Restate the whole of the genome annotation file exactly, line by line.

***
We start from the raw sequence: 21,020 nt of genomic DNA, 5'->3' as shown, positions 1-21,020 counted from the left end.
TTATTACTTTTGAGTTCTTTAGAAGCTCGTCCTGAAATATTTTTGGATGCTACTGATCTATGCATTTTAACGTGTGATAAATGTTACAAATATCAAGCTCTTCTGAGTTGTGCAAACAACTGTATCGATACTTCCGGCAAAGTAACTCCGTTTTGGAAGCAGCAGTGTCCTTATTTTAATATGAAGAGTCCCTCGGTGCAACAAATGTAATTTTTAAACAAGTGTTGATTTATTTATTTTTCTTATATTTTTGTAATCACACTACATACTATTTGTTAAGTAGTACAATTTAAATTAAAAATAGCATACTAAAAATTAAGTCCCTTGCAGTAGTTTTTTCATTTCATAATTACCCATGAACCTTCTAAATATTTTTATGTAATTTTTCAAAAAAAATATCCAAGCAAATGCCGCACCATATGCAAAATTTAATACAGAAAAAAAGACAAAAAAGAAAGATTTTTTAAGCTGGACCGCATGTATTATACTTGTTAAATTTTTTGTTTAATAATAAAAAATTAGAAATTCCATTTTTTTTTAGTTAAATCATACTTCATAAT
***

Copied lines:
We start from the raw sequence: 21,020 nt of genomic DNA, 5'->3' as shown, positions 1-21,020 counted from the left end.
TTATTACTTTTGAGTTCTTTAGAAGCTCGTCCTGAAATATTTTTGGATGCTACTGATCTATGCATTTTAACGTGTGATAAATGTTACAAATATCAAGCTCTTCTGAGTTGTGCAAACAACTGTATCGATACTTCCGGCAAAGTAACTCCGTTTTGGAAGCAGCAGTGTCCTTATTTTAATATGAAGAGTCCCTCGGTGCAACAAATGTAATTTTTAAACAAGTGTTGATTTATTTATTTTTCTTATATTTTTGTAATCACACTACATACTATTTGTTAAGTAGTACAATTTAAATTAAAAATAGCATACTAAAAATTAAGTCCCTTGCAGTAGTTTTTTCATTTCATAATTACCCATGAACCTTCTAAATATTTTTATGTAATTTTTCAAAAAAAATATCCAAGCAAATGCCGCACCATATGCAAAATTTAATACAGAAAAAAAGACAAAAAAGAAAGATTTTTTAAGCTGGACCGCATGTATTATACTTGTTAAATTTTTTGTTTAATAATAAAAAATTAGAAATTCCATTTTTTTTTAGTTAAATCATACTTCATAAT